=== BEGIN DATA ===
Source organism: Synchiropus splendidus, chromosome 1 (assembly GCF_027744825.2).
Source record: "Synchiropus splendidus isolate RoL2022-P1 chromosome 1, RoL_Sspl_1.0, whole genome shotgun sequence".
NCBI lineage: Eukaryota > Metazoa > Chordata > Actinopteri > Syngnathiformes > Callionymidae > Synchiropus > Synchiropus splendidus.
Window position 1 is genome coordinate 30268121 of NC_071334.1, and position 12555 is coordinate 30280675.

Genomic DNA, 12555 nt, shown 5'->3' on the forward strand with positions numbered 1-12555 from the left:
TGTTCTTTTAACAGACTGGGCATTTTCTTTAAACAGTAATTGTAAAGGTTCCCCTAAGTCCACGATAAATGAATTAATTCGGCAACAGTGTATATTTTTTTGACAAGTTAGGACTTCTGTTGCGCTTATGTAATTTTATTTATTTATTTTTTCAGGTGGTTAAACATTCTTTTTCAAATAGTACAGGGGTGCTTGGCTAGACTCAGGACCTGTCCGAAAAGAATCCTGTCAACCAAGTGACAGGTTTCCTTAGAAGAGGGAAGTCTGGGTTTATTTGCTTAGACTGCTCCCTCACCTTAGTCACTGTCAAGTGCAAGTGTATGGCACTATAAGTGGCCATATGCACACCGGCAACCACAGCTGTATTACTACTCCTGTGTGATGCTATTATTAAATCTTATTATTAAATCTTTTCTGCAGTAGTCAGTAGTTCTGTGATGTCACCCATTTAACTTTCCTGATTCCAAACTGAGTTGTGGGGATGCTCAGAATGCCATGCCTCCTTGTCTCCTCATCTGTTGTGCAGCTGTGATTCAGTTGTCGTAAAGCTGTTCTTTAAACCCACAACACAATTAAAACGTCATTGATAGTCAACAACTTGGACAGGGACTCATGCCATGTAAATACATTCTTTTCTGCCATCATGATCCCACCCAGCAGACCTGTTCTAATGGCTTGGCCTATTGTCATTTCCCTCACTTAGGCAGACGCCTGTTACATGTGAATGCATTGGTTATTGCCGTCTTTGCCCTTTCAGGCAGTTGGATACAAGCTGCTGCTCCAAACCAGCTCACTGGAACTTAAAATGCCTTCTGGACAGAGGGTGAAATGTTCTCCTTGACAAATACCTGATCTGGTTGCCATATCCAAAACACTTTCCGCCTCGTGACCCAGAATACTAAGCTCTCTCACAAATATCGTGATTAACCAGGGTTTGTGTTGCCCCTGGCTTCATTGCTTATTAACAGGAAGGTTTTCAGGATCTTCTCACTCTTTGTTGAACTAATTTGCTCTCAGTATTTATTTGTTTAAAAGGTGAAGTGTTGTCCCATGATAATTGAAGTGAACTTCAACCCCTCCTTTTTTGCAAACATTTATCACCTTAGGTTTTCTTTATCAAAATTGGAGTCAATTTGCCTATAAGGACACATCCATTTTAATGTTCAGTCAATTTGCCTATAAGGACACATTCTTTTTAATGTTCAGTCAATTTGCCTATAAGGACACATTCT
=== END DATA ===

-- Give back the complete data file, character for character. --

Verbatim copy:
Source organism: Synchiropus splendidus, chromosome 1 (assembly GCF_027744825.2).
Source record: "Synchiropus splendidus isolate RoL2022-P1 chromosome 1, RoL_Sspl_1.0, whole genome shotgun sequence".
NCBI lineage: Eukaryota > Metazoa > Chordata > Actinopteri > Syngnathiformes > Callionymidae > Synchiropus > Synchiropus splendidus.
Window position 1 is genome coordinate 30268121 of NC_071334.1, and position 12555 is coordinate 30280675.

Genomic DNA, 12555 nt, shown 5'->3' on the forward strand with positions numbered 1-12555 from the left:
TGTTCTTTTAACAGACTGGGCATTTTCTTTAAACAGTAATTGTAAAGGTTCCCCTAAGTCCACGATAAATGAATTAATTCGGCAACAGTGTATATTTTTTTGACAAGTTAGGACTTCTGTTGCGCTTATGTAATTTTATTTATTTATTTTTTCAGGTGGTTAAACATTCTTTTTCAAATAGTACAGGGGTGCTTGGCTAGACTCAGGACCTGTCCGAAAAGAATCCTGTCAACCAAGTGACAGGTTTCCTTAGAAGAGGGAAGTCTGGGTTTATTTGCTTAGACTGCTCCCTCACCTTAGTCACTGTCAAGTGCAAGTGTATGGCACTATAAGTGGCCATATGCACACCGGCAACCACAGCTGTATTACTACTCCTGTGTGATGCTATTATTAAATCTTATTATTAAATCTTTTCTGCAGTAGTCAGTAGTTCTGTGATGTCACCCATTTAACTTTCCTGATTCCAAACTGAGTTGTGGGGATGCTCAGAATGCCATGCCTCCTTGTCTCCTCATCTGTTGTGCAGCTGTGATTCAGTTGTCGTAAAGCTGTTCTTTAAACCCACAACACAATTAAAACGTCATTGATAGTCAACAACTTGGACAGGGACTCATGCCATGTAAATACATTCTTTTCTGCCATCATGATCCCACCCAGCAGACCTGTTCTAATGGCTTGGCCTATTGTCATTTCCCTCACTTAGGCAGACGCCTGTTACATGTGAATGCATTGGTTATTGCCGTCTTTGCCCTTTCAGGCAGTTGGATACAAGCTGCTGCTCCAAACCAGCTCACTGGAACTTAAAATGCCTTCTGGACAGAGGGTGAAATGTTCTCCTTGACAAATACCTGATCTGGTTGCCATATCCAAAACACTTTCCGCCTCGTGACCCAGAATACTAAGCTCTCTCACAAATATCGTGATTAACCAGGGTTTGTGTTGCCCCTGGCTTCATTGCTTATTAACAGGAAGGTTTTCAGGATCTTCTCACTCTTTGTTGAACTAATTTGCTCTCAGTATTTATTTGTTTAAAAGGTGAAGTGTTGTCCCATGATAATTGAAGTGAACTTCAACCCCTCCTTTTTTGCAAACATTTATCACCTTAGGTTTTCTTTATCAAAATTGGAGTCAATTTGCCTATAAGGACACATCCATTTTAATGTTCAGTCAATTTGCCTATAAGGACACATTCTTTTTAATGTTCAGTCAATTTGCCTATAAGGACACATTCT